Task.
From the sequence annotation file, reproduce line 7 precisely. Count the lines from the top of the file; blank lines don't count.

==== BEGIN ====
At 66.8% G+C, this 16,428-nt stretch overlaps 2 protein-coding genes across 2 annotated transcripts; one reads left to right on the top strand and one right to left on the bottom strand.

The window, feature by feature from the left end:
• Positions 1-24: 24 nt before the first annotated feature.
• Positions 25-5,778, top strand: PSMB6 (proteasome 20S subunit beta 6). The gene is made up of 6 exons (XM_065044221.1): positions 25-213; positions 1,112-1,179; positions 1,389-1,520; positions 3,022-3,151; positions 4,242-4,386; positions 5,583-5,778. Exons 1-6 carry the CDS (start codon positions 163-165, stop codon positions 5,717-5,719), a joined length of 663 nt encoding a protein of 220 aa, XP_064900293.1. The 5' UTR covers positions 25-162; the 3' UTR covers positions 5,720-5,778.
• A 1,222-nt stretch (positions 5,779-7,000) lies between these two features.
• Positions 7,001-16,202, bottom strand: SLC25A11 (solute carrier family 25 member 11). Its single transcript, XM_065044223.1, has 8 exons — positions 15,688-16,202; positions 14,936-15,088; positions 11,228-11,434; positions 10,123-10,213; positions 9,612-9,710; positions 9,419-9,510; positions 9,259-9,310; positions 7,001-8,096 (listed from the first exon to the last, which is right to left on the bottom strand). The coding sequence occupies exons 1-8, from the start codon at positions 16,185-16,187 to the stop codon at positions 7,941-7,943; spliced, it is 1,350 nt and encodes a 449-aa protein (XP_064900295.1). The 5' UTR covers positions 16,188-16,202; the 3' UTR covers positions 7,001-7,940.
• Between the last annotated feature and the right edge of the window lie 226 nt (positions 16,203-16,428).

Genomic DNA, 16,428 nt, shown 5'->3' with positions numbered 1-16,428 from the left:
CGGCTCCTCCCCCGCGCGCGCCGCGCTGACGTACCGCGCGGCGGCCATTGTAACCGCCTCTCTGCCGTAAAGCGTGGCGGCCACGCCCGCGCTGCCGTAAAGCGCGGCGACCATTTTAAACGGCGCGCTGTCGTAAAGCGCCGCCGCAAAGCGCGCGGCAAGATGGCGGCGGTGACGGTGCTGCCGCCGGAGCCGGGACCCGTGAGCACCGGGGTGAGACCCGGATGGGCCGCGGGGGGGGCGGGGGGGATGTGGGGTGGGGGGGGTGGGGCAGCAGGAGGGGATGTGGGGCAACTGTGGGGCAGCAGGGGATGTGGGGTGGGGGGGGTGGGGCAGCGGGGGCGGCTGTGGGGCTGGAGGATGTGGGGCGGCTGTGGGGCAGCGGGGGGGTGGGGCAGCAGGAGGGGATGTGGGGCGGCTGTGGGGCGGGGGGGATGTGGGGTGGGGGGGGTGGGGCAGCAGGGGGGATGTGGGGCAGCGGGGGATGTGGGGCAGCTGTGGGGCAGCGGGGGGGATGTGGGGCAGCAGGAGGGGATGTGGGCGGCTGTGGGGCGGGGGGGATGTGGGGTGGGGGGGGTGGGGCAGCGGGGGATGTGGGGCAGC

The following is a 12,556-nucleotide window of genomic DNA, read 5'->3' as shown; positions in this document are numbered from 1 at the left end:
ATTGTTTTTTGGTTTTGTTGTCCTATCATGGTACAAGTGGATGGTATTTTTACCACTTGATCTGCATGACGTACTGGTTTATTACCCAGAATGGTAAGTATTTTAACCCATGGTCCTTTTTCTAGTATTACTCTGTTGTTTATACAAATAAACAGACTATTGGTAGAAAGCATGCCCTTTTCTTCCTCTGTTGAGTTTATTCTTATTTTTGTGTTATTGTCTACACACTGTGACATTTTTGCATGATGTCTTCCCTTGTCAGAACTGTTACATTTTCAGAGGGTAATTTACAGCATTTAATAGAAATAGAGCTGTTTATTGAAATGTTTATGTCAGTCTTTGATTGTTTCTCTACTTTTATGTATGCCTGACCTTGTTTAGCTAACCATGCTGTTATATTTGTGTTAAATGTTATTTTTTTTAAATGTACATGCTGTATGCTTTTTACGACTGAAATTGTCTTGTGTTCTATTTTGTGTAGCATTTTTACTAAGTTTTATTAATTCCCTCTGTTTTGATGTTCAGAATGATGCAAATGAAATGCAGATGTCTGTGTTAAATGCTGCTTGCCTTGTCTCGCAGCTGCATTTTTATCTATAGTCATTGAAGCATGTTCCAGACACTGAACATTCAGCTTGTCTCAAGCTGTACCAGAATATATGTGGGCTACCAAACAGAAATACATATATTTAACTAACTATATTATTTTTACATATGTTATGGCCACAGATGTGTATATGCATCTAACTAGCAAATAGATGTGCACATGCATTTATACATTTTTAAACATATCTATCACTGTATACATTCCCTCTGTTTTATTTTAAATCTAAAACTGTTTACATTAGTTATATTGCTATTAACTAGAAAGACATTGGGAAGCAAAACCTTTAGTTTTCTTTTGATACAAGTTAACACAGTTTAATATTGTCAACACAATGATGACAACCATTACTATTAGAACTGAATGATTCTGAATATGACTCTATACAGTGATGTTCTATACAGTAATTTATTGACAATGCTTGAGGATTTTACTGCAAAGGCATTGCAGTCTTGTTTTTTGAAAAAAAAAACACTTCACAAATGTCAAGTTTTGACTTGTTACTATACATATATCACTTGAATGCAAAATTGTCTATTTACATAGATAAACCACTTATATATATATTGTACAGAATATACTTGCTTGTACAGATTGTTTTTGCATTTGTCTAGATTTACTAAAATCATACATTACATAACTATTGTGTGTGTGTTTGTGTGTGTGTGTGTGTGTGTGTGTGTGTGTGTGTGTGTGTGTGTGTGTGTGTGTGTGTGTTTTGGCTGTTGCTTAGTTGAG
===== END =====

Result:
• Between the last annotated feature and the right edge of the window lie 226 nt (positions 16,203-16,428).